CapX2020 and ‘Buy the Farm’

By: John T. Schmick

Over the past ten years Minnesota statutes pertaining to the use of eminent domain powers have changed. Once biased towards the condemning authority, eminent domain laws are now more balanced and the rights of both property owners & government are considered. The most recent trend is to develop one set of rules for all condemning authorities. Thus, Minnesota’s eminent domain procedures now emphasize Public Service Corporations (PSCs). While there remains room for improvement, the eminent domain process, as it relates to utility company takings, is vastly improved.

Statutes pertaining to pipeline and power line takings are located in MN Statutes Chapter 216: Utilities; not in the more well-known MN Statutes Chapter 117: Eminent Domain. Often referred to as the ‘Buy the Farm’ statute, PCS guidelines are found in MN Statute 216E.12 subd. 4. Chapter 216E describes Electric Power Facility Permits; section 12 references Eminent Domain Powers: Power of Condemnation; and subdivision 4 focuses specifically on Contiguous Land. This obscure statute regulates the process whereby real property is acquired to accommodate a high-voltage transmission line with a capacity of 200 KV or greater. If a PSC uses its eminent domain powers to take part of a property, the owner has the option to also require the utility company to acquire, in fee interest, any amount of contiguous land to which the owner has an interest. Simply stated, when a property is condemned for a high-voltage power line, the owner has the right to insist the utility company (PSC) buy all or any part of the adjacent land. The property owner is also entitled to relocation as an alternative to living next to a power line.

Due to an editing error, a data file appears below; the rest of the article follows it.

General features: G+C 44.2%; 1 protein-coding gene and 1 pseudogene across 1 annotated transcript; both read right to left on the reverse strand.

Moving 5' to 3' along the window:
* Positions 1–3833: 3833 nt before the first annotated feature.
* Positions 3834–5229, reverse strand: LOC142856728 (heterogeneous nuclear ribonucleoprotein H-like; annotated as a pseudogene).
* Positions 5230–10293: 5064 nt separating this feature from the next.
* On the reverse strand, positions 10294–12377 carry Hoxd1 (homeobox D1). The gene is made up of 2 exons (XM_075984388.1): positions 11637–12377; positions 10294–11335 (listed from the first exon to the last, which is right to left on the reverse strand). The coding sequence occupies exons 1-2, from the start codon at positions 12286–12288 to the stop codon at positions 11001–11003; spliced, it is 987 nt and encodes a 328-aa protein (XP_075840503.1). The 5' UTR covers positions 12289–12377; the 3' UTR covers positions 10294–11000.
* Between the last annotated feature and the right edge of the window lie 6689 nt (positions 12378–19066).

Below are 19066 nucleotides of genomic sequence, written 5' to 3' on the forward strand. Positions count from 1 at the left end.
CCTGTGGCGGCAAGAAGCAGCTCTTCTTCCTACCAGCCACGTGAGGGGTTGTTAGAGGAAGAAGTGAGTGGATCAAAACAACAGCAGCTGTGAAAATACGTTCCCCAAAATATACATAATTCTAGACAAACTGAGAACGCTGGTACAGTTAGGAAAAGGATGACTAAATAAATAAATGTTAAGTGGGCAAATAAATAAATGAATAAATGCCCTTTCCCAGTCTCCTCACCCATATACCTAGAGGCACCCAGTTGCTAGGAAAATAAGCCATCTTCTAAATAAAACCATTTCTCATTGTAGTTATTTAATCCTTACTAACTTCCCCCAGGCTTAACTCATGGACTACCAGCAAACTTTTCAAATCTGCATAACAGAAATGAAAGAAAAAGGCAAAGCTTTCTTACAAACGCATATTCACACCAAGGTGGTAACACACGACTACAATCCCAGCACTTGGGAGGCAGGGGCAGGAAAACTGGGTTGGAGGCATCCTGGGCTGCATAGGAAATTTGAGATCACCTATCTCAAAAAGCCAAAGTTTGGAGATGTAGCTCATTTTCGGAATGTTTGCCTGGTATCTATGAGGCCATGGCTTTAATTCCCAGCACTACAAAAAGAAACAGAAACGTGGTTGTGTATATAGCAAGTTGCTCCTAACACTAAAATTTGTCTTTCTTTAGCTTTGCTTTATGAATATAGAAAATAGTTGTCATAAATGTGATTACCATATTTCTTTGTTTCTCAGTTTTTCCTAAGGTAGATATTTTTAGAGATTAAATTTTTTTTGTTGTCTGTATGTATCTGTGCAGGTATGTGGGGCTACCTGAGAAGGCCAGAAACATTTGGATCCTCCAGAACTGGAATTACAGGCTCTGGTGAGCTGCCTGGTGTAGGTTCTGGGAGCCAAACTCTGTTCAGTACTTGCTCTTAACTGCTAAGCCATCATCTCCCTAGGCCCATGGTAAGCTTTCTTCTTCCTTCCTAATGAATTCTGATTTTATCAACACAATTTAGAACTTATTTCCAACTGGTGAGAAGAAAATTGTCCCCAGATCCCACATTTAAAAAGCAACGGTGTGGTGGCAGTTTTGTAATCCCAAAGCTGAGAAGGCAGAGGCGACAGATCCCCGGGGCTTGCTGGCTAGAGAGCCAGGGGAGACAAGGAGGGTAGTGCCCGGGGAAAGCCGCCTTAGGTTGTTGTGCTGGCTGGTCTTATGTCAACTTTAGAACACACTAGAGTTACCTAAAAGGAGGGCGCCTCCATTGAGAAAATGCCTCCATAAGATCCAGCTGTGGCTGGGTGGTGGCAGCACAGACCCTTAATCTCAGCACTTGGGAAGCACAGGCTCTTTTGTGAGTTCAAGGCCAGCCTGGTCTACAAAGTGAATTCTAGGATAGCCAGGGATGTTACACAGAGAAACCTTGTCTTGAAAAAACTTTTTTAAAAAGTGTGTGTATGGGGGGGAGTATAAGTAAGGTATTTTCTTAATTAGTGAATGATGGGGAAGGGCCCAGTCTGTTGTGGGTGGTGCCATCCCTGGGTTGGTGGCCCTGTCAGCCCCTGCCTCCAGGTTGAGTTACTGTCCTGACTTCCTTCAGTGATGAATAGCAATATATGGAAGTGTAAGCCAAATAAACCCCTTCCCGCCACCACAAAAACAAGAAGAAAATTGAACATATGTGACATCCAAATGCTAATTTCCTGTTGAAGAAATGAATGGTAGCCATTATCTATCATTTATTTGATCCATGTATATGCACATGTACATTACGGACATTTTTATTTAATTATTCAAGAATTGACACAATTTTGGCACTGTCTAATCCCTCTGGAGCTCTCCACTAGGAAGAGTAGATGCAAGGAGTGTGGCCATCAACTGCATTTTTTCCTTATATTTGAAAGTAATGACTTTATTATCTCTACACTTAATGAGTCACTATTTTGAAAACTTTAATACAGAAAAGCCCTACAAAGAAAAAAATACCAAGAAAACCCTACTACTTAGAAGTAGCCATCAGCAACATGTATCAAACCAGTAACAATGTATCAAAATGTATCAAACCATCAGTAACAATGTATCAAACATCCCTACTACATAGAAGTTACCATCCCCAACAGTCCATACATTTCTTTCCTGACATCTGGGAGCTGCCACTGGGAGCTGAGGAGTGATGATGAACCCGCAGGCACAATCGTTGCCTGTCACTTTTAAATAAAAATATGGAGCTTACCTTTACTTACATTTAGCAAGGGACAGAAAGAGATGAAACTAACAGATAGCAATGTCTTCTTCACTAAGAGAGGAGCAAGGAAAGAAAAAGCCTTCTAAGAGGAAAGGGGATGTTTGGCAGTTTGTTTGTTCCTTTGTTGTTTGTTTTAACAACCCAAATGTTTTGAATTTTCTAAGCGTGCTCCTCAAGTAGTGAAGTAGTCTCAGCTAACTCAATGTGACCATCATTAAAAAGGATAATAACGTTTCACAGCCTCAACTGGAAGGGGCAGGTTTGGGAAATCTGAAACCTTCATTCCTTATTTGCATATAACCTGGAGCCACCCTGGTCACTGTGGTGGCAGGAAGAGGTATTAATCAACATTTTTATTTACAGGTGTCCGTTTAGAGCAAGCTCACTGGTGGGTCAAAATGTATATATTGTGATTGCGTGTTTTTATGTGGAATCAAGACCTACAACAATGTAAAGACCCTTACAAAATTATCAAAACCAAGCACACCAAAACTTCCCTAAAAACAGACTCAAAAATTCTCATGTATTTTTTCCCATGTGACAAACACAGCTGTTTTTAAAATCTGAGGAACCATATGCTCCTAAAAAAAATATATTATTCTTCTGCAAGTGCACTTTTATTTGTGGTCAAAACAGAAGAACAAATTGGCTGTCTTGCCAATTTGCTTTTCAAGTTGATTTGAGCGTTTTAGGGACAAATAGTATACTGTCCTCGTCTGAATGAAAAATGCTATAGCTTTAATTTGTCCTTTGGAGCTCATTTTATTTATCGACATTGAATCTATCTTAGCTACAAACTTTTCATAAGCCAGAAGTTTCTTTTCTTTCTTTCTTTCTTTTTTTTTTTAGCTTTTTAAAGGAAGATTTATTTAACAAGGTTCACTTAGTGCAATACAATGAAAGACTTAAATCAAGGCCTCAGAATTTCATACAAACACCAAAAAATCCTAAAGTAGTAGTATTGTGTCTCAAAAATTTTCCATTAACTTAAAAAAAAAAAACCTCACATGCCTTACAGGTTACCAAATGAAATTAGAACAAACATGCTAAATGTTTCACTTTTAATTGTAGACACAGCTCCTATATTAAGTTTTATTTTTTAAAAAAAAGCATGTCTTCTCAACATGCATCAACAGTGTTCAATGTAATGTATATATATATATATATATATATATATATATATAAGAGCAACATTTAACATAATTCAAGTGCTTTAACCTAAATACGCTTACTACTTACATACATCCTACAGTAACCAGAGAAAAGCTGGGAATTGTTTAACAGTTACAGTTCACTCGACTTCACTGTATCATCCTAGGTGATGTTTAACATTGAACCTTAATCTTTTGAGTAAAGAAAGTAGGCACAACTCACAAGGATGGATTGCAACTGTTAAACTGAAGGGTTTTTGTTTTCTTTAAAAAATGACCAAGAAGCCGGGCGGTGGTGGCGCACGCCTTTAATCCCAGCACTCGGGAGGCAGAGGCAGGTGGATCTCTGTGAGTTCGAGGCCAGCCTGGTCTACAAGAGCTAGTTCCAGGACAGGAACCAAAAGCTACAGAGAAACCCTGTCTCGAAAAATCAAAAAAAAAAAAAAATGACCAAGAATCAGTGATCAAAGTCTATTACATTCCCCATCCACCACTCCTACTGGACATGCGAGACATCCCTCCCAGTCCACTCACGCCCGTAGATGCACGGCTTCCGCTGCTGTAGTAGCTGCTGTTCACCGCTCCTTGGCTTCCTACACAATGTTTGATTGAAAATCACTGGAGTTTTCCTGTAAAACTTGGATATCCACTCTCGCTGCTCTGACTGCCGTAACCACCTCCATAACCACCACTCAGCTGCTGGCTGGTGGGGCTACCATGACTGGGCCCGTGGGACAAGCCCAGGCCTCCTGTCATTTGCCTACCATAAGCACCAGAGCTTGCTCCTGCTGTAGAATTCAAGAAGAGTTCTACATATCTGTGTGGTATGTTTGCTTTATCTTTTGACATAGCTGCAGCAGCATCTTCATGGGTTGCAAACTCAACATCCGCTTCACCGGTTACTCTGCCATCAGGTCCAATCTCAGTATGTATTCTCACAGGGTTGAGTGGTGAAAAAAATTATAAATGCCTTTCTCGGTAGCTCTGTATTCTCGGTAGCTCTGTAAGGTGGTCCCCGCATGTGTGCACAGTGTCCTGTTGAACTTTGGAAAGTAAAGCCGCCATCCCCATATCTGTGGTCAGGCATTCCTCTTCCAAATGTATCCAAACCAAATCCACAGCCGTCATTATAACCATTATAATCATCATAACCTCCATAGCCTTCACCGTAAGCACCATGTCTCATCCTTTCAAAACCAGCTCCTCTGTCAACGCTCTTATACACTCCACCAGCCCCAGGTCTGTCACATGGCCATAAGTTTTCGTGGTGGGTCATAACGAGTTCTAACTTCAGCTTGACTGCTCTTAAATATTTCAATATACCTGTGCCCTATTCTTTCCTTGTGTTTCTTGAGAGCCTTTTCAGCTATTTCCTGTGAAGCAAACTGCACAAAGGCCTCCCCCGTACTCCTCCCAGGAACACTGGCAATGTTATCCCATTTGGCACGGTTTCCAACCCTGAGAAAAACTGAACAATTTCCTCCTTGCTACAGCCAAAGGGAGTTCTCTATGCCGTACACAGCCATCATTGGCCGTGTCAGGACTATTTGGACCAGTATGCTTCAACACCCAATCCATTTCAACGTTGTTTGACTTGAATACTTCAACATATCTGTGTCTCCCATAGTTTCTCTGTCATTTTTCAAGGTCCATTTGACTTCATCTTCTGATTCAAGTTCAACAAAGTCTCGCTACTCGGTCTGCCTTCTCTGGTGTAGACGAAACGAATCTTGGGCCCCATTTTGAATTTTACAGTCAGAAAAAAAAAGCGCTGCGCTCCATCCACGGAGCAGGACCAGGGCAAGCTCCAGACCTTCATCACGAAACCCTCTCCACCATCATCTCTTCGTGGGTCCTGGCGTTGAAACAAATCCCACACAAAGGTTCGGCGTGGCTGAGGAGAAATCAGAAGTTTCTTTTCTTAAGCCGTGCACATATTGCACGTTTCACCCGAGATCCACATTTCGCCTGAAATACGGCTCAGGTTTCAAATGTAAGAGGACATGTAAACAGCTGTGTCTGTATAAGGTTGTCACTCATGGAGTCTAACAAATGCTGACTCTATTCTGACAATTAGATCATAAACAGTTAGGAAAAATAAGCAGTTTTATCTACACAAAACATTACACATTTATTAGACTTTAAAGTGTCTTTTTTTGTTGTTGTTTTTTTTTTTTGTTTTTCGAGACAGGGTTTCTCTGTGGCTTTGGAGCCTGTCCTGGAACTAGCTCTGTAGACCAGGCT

The 345 KV CapX2020 power line (currently under construction in various parts of Minnesota), falls within the scope of MN 216E.12 subd. 4. Thus, any property owner affected by this project must make a decision: negotiate for damages based on a traditional before and after taking valuation analysis, or require the utility to buy the entire property. Some consider the statute burdensome for utility companies, but that’s not necessarily true. Even if the PSC is forced to purchase the entire property at the front end, the ultimate cost to the utility company should be marginal. Once the power line has been constructed and the easement recorded, the utility company is free to sell the property. The difference between the cost to purchase the land from the original property owner and the price for which the PSC sells the land is the true reflection of the damages caused by a new power line to the property. If the real estate market is in a growth mode when the PSC sells, the utility company may realize a profit and project costs will be minimal. If the market is in decline, final project costs may be higher. In either case, the utility company takes the same market risk as every other property owner. Thus, the true cost of the project is borne by the utility company, not the property owner, which is appropriate given that the purpose of eminent domain laws is to protect the property owner while allowing government entities and PSCs the power to acquire land for public use.